Mohnish Pabrai’s Ten Commandments of Investment Management

In a presentation to Boston College’s Carroll School of Management last month, Pabrai Investments Funds founder Mohnish Pabrai outlines his Ten Commandments of Investment Management:

  1. Thou shall not skim off the top: Investment managers should never take fees off the top, Pabrai argues, echoing the shared view of Warren Buffett and Charlie Munger.
  2. Thou shall not have an investment team: Investment analysis, which Pabrai describes as “the fun part of the job” is best done by one person. Any two humans, he asserts, “will have differing circles of competence.”
  3. Thou shall accept that thou shall be wrong at least 1/3 of the time: The investment process, says Pabrai, is one in which “we are trying to extrapolate the future of businesses. By definition, that is a very inexact science,” he says, and an “exercise in humility.”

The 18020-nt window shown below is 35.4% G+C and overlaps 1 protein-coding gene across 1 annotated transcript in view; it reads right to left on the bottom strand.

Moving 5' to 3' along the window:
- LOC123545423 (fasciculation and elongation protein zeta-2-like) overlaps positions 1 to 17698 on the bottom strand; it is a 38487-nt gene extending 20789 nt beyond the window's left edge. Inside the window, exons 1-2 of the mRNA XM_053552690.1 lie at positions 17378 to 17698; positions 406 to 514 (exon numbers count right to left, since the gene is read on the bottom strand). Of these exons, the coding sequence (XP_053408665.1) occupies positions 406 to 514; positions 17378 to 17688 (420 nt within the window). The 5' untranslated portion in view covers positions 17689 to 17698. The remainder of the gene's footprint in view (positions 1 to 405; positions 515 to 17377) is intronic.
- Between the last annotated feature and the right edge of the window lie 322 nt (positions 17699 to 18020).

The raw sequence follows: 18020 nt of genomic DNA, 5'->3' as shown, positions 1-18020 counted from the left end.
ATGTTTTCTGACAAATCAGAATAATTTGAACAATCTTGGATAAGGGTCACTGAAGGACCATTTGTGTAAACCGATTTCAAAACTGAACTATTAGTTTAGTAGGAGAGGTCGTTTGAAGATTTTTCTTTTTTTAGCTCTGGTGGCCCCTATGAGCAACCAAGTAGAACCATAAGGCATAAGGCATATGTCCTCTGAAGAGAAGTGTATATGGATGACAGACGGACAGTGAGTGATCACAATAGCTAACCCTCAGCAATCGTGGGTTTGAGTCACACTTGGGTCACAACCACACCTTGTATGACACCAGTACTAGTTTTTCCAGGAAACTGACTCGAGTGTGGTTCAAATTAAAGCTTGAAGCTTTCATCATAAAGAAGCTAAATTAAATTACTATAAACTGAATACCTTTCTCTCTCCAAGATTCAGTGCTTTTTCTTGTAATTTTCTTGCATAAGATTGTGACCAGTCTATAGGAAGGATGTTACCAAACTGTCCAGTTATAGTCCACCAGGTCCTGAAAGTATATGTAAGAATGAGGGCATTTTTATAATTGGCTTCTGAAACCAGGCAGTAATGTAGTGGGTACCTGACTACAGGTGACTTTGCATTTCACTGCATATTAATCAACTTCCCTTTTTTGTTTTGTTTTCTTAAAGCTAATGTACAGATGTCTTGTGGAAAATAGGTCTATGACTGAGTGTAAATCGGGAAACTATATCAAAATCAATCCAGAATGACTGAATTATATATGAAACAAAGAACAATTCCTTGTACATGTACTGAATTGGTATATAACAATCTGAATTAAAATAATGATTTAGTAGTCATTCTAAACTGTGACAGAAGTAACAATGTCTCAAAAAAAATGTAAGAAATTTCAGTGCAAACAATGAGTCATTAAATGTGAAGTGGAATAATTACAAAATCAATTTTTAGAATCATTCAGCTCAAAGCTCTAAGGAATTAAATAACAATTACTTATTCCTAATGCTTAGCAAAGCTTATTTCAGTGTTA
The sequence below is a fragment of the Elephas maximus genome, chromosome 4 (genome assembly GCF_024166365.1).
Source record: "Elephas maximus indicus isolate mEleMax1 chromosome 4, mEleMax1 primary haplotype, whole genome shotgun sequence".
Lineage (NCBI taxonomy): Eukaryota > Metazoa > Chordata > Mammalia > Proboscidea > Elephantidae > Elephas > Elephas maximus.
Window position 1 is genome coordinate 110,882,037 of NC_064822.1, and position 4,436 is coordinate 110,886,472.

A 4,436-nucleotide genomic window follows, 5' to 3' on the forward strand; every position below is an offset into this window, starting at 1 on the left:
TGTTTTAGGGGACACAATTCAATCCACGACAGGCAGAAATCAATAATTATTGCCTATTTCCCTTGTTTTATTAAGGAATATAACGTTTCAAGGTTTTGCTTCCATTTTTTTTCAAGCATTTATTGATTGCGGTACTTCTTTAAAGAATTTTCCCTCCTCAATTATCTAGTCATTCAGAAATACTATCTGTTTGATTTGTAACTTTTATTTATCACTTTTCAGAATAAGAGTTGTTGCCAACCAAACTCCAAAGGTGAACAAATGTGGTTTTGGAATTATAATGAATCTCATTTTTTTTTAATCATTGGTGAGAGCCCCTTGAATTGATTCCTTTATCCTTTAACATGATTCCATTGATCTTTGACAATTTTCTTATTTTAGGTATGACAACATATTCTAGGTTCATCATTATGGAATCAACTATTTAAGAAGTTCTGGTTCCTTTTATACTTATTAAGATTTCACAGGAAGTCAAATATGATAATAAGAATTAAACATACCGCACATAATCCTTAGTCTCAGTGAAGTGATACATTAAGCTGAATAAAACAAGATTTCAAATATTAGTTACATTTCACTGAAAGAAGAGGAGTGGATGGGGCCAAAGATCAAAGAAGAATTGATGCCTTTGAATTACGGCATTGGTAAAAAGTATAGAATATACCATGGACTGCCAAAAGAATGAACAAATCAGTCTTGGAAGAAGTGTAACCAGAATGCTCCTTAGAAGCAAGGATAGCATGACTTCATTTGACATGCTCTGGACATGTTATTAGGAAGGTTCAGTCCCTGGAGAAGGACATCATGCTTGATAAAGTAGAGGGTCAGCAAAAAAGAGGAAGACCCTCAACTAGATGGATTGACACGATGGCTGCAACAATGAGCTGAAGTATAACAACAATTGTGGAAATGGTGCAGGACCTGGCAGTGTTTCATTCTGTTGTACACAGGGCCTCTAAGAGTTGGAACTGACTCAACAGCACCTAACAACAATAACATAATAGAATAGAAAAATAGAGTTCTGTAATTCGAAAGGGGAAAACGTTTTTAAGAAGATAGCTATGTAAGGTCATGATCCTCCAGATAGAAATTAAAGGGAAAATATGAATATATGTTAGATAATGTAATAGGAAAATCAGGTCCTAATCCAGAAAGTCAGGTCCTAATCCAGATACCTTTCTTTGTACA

4. Thou shall look for hidden P/E of 1 stocks: Generally speaking, says Pabrai, “when you invest in P/E’s of 1, good things happen to you.” He cites the example of his investment in Fiat.
  5. Thou shall never use Excel:  Pabrai believes in “making the math simple”, in sticking to investments that you can evaluate in your head. “Go back to the P/E of 1,” he says, “then the math is really simple. Once you start getting into high single digits or double-digit P/E’s, generally speaking, the math doesn’t work well.”
  6. Thou shall always have a rope to climb out of the deepest well: The investment business, Pabrai asserts, experiences periods of both strong and weak performance, so it’s important to be able to shift your thinking to endure down periods.
  7. Thou shall be singularly focused like Arjuna: Recalling the Indian epic of the great warrior and archer Arjuna, Pabrai contends that investors need to filter out the noise and stay focused on business fundamentals. “If one can get past it and just consider the nuance of the business,” he says, “things can become quite clear and quite obvious.”
  8. Thou shall never short: “I will go to my grave without ever having shorted a stock, and I think you should too,” quips Pabrai.
  9. Thou shall not be leveraged: Neither a lender nor a borrower be. Spend less than you earn, Pabrai advises, and put the difference into a compounding engine. “You don’t want to introduce leverage into your life.”
  10. Thou shall be a shameless cloner: “Look at the highest conviction ideas of very smart people,” he says, adding, “Cloning can be very good for your health.”